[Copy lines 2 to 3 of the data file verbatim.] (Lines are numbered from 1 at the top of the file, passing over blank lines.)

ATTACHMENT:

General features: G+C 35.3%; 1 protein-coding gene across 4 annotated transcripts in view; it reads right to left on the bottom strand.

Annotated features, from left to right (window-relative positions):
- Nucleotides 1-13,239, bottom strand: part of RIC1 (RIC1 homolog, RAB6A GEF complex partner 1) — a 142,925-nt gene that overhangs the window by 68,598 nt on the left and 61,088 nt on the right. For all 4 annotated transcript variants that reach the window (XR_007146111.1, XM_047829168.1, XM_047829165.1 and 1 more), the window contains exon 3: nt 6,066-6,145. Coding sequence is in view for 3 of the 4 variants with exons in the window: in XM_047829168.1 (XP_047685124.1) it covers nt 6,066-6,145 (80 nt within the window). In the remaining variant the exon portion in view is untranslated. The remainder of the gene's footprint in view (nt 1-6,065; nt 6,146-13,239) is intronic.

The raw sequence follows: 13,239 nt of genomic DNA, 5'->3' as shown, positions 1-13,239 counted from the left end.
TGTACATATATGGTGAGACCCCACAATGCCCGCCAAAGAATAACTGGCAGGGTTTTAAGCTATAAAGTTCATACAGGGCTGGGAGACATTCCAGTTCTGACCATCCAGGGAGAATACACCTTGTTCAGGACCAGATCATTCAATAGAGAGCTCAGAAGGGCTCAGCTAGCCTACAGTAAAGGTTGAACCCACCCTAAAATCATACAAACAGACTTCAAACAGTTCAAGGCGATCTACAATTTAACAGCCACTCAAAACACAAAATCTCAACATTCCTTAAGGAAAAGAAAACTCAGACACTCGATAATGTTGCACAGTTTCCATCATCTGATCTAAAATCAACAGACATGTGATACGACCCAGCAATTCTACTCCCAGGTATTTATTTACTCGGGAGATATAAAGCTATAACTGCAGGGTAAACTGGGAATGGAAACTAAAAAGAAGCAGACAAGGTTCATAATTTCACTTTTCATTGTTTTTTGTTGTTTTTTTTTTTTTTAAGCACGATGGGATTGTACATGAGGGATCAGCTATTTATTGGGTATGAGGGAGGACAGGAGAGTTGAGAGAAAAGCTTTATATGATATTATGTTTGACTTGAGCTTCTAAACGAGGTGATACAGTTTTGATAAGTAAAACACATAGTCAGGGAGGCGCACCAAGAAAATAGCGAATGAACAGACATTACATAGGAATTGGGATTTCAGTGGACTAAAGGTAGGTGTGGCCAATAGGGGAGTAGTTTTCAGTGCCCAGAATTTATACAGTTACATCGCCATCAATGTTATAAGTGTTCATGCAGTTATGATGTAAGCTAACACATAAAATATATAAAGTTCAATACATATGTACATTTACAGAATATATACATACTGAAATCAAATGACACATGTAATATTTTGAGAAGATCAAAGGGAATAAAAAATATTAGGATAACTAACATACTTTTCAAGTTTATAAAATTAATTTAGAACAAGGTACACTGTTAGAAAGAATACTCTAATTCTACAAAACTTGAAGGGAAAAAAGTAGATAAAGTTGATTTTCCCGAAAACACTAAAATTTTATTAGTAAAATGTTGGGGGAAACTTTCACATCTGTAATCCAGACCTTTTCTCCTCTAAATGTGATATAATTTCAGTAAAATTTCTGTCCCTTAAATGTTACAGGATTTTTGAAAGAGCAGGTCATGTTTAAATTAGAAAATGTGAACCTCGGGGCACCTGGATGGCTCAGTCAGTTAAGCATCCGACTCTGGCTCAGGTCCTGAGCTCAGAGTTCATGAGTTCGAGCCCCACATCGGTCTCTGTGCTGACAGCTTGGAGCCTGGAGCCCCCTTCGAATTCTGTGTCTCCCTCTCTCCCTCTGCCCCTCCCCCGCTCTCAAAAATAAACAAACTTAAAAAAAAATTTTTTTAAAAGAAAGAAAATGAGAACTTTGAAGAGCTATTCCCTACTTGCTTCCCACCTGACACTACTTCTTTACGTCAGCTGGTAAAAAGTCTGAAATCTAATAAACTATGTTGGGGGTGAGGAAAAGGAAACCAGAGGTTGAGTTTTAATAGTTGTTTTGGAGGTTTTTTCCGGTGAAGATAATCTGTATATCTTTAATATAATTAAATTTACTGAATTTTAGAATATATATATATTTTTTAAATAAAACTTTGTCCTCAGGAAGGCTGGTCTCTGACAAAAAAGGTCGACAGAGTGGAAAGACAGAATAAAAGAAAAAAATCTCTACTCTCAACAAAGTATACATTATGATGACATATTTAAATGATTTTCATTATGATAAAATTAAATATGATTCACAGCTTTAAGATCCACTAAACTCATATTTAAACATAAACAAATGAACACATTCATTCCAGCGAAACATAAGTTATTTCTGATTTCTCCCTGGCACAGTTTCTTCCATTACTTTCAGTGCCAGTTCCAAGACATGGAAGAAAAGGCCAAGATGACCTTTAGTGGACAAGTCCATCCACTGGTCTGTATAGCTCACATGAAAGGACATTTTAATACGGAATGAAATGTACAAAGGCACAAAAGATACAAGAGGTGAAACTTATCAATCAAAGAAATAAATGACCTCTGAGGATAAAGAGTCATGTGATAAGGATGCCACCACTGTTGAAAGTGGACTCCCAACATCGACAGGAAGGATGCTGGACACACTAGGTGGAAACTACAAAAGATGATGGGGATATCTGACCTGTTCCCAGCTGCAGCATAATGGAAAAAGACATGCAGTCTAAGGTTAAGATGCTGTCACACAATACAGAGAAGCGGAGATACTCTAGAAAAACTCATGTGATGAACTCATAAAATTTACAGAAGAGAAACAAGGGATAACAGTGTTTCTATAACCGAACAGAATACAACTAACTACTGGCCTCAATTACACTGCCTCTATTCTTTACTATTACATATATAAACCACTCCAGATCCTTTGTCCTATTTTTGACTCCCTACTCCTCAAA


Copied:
Annotated features, from left to right (window-relative positions):
- Nucleotides 1-13,239, bottom strand: part of RIC1 (RIC1 homolog, RAB6A GEF complex partner 1) — a 142,925-nt gene that overhangs the window by 68,598 nt on the left and 61,088 nt on the right. For all 4 annotated transcript variants that reach the window (XR_007146111.1, XM_047829168.1, XM_047829165.1 and 1 more), the window contains exon 3: nt 6,066-6,145. Coding sequence is in view for 3 of the 4 variants with exons in the window: in XM_047829168.1 (XP_047685124.1) it covers nt 6,066-6,145 (80 nt within the window). In the remaining variant the exon portion in view is untranslated. The remainder of the gene's footprint in view (nt 1-6,065; nt 6,146-13,239) is intronic.